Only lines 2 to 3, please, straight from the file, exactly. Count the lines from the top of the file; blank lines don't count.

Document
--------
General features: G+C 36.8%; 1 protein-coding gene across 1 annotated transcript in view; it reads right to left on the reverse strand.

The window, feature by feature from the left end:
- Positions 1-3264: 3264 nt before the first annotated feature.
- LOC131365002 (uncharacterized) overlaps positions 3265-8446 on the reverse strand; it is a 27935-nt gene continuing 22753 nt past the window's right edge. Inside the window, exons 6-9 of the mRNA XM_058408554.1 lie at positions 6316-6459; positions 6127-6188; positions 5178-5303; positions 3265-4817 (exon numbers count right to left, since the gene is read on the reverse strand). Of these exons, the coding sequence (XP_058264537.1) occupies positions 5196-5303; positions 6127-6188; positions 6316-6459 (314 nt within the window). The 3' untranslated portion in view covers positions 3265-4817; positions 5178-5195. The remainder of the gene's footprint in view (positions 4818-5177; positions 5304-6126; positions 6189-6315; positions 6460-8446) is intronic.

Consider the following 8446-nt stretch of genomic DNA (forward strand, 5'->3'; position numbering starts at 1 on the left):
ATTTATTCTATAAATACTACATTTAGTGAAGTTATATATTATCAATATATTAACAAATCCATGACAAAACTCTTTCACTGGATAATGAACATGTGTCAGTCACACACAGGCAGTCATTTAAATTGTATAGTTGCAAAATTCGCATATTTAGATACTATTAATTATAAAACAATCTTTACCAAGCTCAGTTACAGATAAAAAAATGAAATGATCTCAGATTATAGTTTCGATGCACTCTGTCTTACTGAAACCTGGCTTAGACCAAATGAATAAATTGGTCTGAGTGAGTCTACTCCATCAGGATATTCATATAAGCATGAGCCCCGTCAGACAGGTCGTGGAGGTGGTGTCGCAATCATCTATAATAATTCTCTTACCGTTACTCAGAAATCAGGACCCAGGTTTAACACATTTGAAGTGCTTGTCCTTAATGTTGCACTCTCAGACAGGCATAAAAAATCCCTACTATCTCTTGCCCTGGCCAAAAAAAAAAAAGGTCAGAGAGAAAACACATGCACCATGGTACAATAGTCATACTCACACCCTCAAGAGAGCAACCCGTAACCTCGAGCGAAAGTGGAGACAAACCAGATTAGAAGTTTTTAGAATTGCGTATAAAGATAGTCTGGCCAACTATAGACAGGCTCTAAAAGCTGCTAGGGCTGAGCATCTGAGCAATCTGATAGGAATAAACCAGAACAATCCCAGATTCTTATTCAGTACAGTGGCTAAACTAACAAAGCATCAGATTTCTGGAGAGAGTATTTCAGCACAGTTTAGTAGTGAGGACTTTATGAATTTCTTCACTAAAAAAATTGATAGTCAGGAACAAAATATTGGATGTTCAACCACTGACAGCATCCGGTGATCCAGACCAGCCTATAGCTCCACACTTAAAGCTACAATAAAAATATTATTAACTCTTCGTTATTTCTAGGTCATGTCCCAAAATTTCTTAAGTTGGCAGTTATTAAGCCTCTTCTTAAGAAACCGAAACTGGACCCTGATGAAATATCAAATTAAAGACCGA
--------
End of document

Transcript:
The window, feature by feature from the left end:
- Positions 1-3264: 3264 nt before the first annotated feature.